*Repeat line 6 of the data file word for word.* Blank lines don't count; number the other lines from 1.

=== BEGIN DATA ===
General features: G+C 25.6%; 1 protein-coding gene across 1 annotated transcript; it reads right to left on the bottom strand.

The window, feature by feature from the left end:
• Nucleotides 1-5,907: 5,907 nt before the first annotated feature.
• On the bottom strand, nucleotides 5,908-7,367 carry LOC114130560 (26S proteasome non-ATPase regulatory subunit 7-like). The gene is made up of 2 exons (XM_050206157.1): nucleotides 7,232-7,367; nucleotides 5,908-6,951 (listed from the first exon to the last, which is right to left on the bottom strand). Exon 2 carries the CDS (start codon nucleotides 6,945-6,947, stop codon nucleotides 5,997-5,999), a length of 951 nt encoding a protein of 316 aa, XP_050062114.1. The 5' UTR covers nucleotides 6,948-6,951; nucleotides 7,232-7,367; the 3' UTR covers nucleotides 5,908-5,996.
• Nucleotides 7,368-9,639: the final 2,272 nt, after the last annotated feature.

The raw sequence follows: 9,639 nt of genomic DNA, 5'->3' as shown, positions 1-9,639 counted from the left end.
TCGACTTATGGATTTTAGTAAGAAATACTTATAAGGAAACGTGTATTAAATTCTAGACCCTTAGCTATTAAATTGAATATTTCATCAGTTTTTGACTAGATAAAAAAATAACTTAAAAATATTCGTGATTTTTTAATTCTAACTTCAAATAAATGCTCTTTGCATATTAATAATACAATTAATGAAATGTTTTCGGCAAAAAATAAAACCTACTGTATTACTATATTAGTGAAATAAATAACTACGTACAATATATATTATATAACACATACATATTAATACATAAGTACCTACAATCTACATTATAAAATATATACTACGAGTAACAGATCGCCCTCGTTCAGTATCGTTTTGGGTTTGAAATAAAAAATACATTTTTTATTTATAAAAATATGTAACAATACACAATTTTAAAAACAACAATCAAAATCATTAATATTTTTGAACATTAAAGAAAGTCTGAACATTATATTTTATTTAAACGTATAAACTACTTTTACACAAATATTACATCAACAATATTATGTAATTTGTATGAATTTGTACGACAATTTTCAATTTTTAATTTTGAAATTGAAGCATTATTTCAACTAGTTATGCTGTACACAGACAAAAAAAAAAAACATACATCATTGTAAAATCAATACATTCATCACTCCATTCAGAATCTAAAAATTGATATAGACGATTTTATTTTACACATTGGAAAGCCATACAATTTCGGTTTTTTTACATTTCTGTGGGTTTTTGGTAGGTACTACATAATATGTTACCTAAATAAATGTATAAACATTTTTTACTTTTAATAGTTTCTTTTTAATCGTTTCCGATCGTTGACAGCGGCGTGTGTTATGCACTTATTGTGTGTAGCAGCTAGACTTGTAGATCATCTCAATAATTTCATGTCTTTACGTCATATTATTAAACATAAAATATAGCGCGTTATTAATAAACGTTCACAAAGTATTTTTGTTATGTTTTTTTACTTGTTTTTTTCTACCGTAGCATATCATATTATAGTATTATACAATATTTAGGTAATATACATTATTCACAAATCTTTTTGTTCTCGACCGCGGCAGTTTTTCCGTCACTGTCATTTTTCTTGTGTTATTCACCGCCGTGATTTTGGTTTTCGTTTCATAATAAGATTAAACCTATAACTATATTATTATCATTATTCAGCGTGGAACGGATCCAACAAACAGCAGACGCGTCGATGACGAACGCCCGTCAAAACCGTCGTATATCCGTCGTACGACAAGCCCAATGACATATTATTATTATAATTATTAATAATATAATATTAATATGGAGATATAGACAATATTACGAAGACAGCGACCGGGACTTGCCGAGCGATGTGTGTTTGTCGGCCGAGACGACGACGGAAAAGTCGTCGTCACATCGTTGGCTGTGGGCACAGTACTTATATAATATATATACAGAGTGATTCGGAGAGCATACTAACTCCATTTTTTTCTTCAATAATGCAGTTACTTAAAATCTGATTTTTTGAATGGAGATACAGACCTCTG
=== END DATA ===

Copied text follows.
The raw sequence follows: 9,639 nt of genomic DNA, 5'->3' as shown, positions 1-9,639 counted from the left end.